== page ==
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GET REAL: Caught in the crossfire


ADRIAN GREEN

GET REAL: Caught in the crossfire

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THE BLACK LIVES Matter movement will seem strange to some West Indians. We have been surrounded by black lives all our lives. Of course they matter. If you are black, a police officer who does not look like you or your neighbours is odd. We would sooner believe that an incident of unjustified police violence was a result of some personal issue rather than it being racially motivated. Maybe the person was horning the officer or something so.

Then a tourist becomes a victim of a violent crime. Out of the great media attention and law enforcement resources deployed, the impression arises that, though all lives matter equally, some lives matter more equally than others. Some rationalise this by arguing that the murder of a local is one life lost but the murder of a tourist is the potential death of an industry that supports many lives.

But then, the attitude towards the treatment of persons like Jamaican Shanique Myrie and other visitors from the region raises the question: are all tourists created equal? If you visit other Caribbean countries you may be familiar with the question, “Why all yuh Bajans doan like we?”

You can’t help but wonder if black visitors matter as much as white visitors. Race may not be the dividing line. Many people in the Caribbean are quick to point out that, “Fuh we it ain race dat is de problem, it is class.” This avoids the fact that often, lighter skin gives you the presumption of higher class status until proven otherwise. Many white Bajans will testify that prices or standard of service miraculously drop once they start to speak. 

We may be quick to assume that a visitor with a regional accent will be a drain on the economy and that one with a North American accent will contribute to it.

After Europe conceived of the so-called New World, class and skin colour were born as Siamese twins, joined at the hip. We have not yet achieved the social surgery to separate the two.

The race and class of a visitor seem to make a difference in how they are treated. So does the race and class of a local. This situation is not likely to be isolated to taxis and upscale stores. White Barbadians talk about the difficulties of being a minority here. There are many stories of them being the focus of racially charged taunting and teasing. A friend relates the story to me of a young white Bajan male, who found himself in a jail cell. The young man alleges that he was taunted and teased by officers, about the likelihood that his girlfriend would have a child by someone who looked like them, preferably one of them. Fortunately he was released with only his pride brutalised.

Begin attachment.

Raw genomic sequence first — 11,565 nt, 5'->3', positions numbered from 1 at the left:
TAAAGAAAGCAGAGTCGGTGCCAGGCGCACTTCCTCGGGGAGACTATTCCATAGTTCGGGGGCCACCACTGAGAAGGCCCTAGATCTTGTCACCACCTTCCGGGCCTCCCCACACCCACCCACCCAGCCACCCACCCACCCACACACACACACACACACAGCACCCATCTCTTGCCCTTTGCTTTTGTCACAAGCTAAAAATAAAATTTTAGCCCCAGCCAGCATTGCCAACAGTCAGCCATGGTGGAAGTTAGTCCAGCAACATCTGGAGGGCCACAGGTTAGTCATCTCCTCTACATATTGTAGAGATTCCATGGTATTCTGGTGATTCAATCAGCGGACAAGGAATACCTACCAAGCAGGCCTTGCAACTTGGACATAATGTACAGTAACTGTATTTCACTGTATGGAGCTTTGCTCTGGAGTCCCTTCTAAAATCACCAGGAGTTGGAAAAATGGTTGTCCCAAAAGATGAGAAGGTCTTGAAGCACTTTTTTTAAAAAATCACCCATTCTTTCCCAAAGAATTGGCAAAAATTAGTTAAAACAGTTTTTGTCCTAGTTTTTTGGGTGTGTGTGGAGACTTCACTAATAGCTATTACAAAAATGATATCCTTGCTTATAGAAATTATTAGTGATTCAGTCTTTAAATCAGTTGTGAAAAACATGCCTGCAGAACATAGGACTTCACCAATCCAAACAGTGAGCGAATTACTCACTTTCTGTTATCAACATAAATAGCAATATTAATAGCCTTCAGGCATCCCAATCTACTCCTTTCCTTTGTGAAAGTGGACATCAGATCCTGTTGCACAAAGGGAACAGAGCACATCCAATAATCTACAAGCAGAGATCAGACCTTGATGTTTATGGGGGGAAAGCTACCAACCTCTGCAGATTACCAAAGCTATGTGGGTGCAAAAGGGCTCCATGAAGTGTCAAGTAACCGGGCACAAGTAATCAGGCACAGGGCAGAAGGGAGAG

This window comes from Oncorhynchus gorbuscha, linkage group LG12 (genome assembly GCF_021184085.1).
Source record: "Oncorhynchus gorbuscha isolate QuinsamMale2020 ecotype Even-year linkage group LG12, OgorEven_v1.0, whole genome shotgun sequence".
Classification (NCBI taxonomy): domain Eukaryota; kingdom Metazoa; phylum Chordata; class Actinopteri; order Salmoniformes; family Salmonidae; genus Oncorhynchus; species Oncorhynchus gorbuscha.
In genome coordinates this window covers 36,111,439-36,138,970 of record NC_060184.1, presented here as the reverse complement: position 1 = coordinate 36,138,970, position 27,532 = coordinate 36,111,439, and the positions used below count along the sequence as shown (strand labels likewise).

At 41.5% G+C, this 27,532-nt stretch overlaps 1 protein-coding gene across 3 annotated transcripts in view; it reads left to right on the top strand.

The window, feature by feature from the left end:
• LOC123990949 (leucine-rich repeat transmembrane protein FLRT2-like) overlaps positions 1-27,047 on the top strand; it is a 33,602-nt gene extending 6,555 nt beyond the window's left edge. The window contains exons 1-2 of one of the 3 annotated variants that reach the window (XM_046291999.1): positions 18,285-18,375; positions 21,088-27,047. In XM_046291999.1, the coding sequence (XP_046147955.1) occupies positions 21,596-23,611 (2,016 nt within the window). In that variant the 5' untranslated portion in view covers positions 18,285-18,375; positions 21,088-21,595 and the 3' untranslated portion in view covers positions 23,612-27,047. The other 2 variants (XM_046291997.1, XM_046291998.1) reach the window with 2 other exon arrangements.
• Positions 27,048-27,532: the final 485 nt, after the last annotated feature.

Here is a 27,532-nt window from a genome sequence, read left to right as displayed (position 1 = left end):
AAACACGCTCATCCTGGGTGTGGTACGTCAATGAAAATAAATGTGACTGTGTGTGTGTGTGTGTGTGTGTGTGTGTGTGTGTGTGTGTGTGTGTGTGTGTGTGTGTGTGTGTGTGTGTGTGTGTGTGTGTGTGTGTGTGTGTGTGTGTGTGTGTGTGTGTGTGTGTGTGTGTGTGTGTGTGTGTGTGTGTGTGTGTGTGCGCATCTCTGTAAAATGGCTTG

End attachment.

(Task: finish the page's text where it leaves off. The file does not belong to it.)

Recently the NATION newspaper published photos of 20-year-old Nazim Blackett, lying in a bloodstained jail cell. His mother alleged that he was brutalised by police officers. This prompted an internal investigation. The NATION has since reported that four officers were soon to be charged with the brutality against Blackett while he was in custody. 

For some, this story is consistent with their perception of law enforcement. Either based on their own experience or stories they have heard, it is not hard to believe. For others it is a shock. The thought of those sworn to serve, protect and reassure betraying their mandate and abusing their position is disorienting. They nor anyone in their circle has ever had any problems with the police. For them the police force is a force for good, case closed. In their minds, “If they hurt you they must have a good reason.”

The black lives matter movement in the US faces similar resistance. It is hard for a large number of white Americans and many blacks as well, to envision a police officer as the villain in an altercation, especially with a black male. Even the video of the innocent African American man, Charles Kinsey, being shot by a police officer while lying on the ground with his hands in the air, begging officers not to shoot him, will not convince them that the police have a problem.

It is often hard to put yourself in the shoes of another, especially when their life experience is so different to yours. If you are not a member of the group being discriminated against it could be a test of compassion, objectivity and intelligence to acknowledge their issues. Even for members of the same race, it may be difficult if you are not of the targeted class.

There is a class of person who finds it hard to receive empathy the world over. They are usually poor, young, energetic, dark-skinned and male. They may wear baseball caps and hoodies, with their pants sagging. In Barbados they often have dreadlocks. In the media they are constantly portrayed as dangerous and violent. Without understanding why, many people see them and get nervous. After he was shot, Charles Kinsey asked the officer, “Why did you shoot me?” The officer said to him, “I don’t know.”

There are officers who know exactly why they shoot and kill. In many places with a reputation for violent crime, the reputation of policing matches. In places like Brazil, Mexico, Jamaica and US inner cities, law enforcement has a reputation of being as gangster as the gangsters. The fact that these jurisdictions show little signs of improving should make us question if we want our lawmen to employ a similar strategy.

When the police become badmen, the badmen get badder and ordinary citizens get caught in the crossfire.

Adrian Green is a creative communications specialist. Email: [email protected]

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